In Vivo Imaging In Drug Development: Gamma Scintigraphy
Gamma scintigraphy is a non-invasive technique with applications in the development of drug products and the assessment of pharmacodynamic effects in humans. It enables the assessment of critical performance parameters that in vitro techniques attempt, but often fail, to predict. Quantification of pharmacodynamic effects (eg gastrointestinal transit; gall bladder emptying; lung mucociliary clearance) provides insights into the mode of action of drug candidates.
The cost of developing a new drug product is now estimated to exceed $1.5 billion, with an estimated $20 million being spent per molecule in the early development phase (1). Currently, ~70% of these projects will fail at, or before proof of concept (2).
This, coupled with the threat from generic competition, has resulted in a drive for reinvention of the pharmaceutical industry. A more efficient, cost-effective model is being implemented with the aim of increasing the number of drug candidates available for development, and simultaneously reducing late stage attrition (3).
This strategy hinges on the use of innovative clinical protocols in early development to enable detailed, scientifically-driven investigation of product performance. The development team needs access to a full range of tools that can be integrated into routine early development studies, enhancing the data obtained.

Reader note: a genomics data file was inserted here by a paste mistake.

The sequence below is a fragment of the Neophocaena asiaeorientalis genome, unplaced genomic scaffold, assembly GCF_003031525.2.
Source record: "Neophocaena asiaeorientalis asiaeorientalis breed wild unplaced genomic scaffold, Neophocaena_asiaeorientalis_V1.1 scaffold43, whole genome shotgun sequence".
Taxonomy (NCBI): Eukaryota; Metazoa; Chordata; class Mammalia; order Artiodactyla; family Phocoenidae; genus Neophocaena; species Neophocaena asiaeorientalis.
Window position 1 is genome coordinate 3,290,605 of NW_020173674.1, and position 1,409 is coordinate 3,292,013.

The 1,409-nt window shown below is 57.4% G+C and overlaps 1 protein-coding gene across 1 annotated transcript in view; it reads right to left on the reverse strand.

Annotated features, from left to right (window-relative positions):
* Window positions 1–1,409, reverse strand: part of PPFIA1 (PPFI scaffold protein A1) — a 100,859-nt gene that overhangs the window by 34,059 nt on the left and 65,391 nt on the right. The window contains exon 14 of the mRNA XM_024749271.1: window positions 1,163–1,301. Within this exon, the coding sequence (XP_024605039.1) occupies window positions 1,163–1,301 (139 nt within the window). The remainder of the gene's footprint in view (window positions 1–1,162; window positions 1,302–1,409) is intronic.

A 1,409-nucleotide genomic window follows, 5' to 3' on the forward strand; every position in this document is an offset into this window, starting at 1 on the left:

Gamma scintigraphy is one such tool. It provides the means to assess critical-to-performance parameters, which in vitro methods attempt but often fail to predict. It also provides a gold standard method for the direct quantification of pharmacodynamic effects, providing insight into mode of action of drug candidates.
Gamma scintigraphy is an imaging technique that enables the direct visualisation and quantification of events occurring in vivo, in real time. Initially introduced as diagnostic tool, the potential of this method was quickly realised within the pharmaceutical industry. Gamma scintigraphy was first reported for the measurement of transit times in 1966 (gastric emptying) followed swiftly by the assessment of drug product performance in 1976 (capsule disintegration) (4,5).
Visualisation is achieved by the incorporation of short half-life gamma emitting radionuclides, eg technetium-99m (99mTc) and indium-111 (111In). The chosen radionuclide(s) is used to label the drug product or, for pharmacodynamic investigations, the component of interest (eg food or fluid for gastrointestinal transit; inhaled particles for mucociliary clearance). The radiation dose to the subject is minimal – often not exceeding that received from a single X-ray. A gamma camera is used to detect the gamma rays and record these as primary counts which are represented as an image (Figure 1).
Gamma scintigraphic investigations can be routinely incorporated into standard phase 1/2a studies alongside safety, pharmacokinetic and other biomarker assessments.
Applications in drug product development